We drove, walked around, admired ancient burial grounds and eventually made our way back to Karabastau in the hope of finding someone who may help us. It seemed pointless to drive for 3 hours and return empty handed so to speak. We stopped again at the compound at the village, but it still appeared to be closed with no-one in sight. It’s Sunday! Site-seeing day! Where are the guides? Where are all the visitors? Of course, Kazakhs tend to be late risers and usually venture out around lunchtime – maybe they would all appear later. Sightseeing in this region is best done before lunch, well before the crowds arrive.
Karabastau is a very rural village, clearly with livestock its only source of income. Every homestead was a smallholding, difficult to differentiate in some cases which was the home and which was for the stock. A young boy darted between buildings in the distance but until SWMBO spied a substantial well-build home, possibly a guest house, we saw no one else.
At the guest house (which turned out not to be), we saw labourers erecting what was possibly a large Kazakh-style covered area for guests. Of the three, only one had some Russian; they were probably Uzbek labourers and had no more clue than us about the treasure on their doorstep. We knocked several times but no one came at first. Not to be defeated, because she had seen a lady moving around within, SWMBO called out politely but persistently until a sleepy young male head poked out of an upstairs window and told us someone would be down. We had clearly woken the household but the lady of the house nevertheless good-naturedly pointed us in the direction of a small homestead two doors and 150 metres away.
We left the car where it was and plodded off in the increasingly warm sun. In between the big house and our destination was what appeared to be an electricity sub-station but turned out to be a not very inviting shop. We gave that a miss.
The homestead was a single story semi-detached, one side for the family and the other for the livestock. A young lady smilingly told us that yes, the Tamgaly guide does live there, but he is already at work. At the office, we asked. The one over the road? Да!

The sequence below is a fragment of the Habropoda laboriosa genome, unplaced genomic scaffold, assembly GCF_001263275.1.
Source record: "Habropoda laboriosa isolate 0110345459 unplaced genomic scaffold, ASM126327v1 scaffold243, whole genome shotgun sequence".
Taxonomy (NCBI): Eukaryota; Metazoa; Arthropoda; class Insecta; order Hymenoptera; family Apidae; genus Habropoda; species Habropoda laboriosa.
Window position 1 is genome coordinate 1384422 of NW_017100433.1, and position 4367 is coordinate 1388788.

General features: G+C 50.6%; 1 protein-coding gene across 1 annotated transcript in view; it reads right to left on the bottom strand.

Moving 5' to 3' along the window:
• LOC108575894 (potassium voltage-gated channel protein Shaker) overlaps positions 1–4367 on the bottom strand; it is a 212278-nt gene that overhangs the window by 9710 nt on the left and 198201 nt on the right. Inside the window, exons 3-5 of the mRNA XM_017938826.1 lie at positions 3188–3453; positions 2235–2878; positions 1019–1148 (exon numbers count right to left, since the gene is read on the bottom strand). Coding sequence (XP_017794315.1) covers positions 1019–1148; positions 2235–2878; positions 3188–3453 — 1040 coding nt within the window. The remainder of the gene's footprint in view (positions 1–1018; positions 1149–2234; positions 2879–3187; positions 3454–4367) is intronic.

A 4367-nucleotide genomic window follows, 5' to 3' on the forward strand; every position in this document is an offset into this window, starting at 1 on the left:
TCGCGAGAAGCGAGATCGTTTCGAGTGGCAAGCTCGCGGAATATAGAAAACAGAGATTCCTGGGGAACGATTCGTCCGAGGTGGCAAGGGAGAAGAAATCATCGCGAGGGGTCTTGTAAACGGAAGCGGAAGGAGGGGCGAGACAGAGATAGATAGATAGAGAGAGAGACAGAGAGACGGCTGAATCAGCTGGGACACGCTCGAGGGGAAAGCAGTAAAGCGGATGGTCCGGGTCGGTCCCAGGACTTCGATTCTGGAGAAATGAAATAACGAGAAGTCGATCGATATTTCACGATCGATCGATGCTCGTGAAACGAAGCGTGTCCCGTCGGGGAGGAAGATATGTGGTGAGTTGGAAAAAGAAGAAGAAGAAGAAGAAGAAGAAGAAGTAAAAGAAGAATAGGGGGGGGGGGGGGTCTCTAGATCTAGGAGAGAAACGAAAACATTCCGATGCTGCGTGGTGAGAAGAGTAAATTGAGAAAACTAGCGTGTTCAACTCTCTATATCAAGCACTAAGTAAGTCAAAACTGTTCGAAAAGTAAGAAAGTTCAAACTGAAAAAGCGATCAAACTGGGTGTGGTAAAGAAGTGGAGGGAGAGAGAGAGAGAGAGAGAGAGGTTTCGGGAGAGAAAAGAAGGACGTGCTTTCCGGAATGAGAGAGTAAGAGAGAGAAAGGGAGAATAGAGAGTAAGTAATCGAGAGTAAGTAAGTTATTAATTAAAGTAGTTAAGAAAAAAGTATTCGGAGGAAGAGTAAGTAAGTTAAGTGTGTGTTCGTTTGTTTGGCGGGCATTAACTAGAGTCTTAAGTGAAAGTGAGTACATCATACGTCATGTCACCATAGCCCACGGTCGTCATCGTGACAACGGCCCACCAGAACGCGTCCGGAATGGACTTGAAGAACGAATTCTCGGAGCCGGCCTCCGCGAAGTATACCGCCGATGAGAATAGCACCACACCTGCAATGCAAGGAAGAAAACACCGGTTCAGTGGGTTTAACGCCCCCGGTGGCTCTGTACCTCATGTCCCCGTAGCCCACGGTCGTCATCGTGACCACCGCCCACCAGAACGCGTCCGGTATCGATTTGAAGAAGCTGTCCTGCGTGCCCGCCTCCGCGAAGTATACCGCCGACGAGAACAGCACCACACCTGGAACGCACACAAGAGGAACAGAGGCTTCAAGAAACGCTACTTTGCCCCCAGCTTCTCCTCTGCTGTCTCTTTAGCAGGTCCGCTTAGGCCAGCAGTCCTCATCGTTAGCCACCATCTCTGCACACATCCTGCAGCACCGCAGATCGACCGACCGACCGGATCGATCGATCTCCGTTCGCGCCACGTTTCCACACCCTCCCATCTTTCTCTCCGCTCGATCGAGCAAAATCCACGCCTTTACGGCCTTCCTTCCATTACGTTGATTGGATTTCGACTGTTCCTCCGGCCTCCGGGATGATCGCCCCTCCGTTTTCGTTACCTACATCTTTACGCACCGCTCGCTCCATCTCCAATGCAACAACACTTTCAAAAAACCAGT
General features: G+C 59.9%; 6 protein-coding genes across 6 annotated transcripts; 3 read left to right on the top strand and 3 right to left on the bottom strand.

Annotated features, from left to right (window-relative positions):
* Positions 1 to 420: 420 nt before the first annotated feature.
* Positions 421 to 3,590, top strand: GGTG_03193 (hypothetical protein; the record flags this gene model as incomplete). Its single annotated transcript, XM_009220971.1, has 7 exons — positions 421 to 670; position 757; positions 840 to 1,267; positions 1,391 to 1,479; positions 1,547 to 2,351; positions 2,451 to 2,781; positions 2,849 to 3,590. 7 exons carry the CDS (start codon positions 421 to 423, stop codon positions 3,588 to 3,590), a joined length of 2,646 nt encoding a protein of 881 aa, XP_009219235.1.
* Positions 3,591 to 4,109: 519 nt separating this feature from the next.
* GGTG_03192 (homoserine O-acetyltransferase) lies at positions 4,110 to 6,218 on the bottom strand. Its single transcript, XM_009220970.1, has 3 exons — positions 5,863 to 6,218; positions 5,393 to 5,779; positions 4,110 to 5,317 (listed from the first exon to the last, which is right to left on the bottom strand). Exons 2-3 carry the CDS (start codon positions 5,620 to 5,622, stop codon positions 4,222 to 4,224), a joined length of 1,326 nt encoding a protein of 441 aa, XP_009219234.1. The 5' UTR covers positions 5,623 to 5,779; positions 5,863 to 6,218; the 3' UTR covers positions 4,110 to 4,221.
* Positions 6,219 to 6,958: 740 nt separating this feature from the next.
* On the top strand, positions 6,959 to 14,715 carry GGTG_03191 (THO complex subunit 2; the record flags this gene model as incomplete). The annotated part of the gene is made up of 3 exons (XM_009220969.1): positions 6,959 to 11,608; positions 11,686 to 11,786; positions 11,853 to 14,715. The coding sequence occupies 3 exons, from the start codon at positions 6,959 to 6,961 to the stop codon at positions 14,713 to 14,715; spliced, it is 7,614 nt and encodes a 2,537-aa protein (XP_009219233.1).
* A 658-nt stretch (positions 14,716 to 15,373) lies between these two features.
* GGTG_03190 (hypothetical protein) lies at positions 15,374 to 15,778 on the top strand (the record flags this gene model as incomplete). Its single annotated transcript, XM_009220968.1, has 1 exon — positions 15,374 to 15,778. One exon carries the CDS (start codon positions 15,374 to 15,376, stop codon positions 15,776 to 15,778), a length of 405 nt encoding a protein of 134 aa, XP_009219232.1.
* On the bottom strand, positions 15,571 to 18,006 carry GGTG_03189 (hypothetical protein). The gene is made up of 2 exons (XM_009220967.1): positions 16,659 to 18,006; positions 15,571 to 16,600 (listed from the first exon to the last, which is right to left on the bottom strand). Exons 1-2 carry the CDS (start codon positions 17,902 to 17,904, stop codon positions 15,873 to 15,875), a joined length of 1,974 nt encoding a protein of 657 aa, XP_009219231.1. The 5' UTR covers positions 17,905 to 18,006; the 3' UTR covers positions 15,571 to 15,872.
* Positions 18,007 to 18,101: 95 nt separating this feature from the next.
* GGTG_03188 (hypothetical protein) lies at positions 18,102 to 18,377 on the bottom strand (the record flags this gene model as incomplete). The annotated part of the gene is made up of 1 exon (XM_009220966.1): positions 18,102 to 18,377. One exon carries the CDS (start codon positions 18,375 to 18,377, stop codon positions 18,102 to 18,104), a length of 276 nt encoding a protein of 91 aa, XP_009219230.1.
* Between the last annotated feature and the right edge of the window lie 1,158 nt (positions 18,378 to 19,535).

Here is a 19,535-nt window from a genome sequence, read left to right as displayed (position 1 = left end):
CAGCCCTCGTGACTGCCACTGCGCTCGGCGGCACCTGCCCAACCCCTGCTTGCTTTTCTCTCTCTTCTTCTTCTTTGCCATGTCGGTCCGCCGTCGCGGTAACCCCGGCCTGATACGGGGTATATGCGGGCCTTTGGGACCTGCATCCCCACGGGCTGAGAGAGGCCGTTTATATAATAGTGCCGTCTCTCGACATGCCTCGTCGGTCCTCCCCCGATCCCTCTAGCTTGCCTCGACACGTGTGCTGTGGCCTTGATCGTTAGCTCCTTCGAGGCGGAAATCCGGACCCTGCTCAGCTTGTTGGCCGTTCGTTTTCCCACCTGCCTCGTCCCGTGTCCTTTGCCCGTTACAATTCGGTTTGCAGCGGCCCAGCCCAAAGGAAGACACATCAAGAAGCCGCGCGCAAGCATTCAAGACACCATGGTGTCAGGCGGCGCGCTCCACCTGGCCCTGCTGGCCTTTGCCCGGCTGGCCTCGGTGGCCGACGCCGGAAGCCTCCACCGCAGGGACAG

We once more parked by the unoccupied security hut and checked the gate. Lo and behold, it was merely on a clasp and opened at a touch. Isn’t that what we should have done in the first place? Right!
The building was hidden by trees – the only trees in the whole wide expanse of semi-desert – and beyond the trees, a long drive led to the building between colourful flower beds. Coming down the path to meet us was a Kazakh gentleman (presumably notified by his family somehow that strangers were in town – as I didn’t have a cell phone signal, presume landlines are the main comunicators) and after greetings and handshakes between me and him – the custom is that males never to shake hands with females in this part of the world – he cheerfully told us that he would guide us. Please could we wait while he went to get changed? He looked fine to us, but off he went anyway and returned hurriedly ten minutes later in his smart guide’s uniform, official shirt and felt cap. We climbed back into our vehicle and wended our way through the potholes back to the entrance compound, which he duly unlocked and motioned us in.
Our guide, Nurakhan, is quietly-spoken, polite and very knowledgeable. We signed the book and drove a few hundred yards to a car park at the mouth of the ravine. He patiently took us along a well-trodden route, quite safely hopping over boulders and scrambling up rock faces, to view the astounding petroglyphs. There are thousands of them and Nurakhan made sure that we saw all the interesting ones, including sun-headed gods, a woman giving birth, and, well, a couple doing what we humans have done for millennia. Below are photos some of the thousands of petroglyphs.
Apart from these photos I’m not going to try to explain any further – read all about it on the website links above as this is much more informative – but suffice it to say, we were spellbound for a few hours as we covered the whole site, ending up at a burial ground, partly uncovered but mostly untouched.
It was afternoon by the time the tour finished and our monetary contribution safely pocketed with a smile, and after a quick picnic, we set off on our long trip home to Almaty, stopping to water the same tree and to relax with milky black tea at a roadside ‘kafeci’ in Targap village. Even with traffic, it was only three and a half hours back to our home. By then temperatures had risen and the air-con was well-appreciated.
What a day! What a site! What a privilege! We’ll be back. Next year, when it will be awesome (especially in spring when migration is in full swing).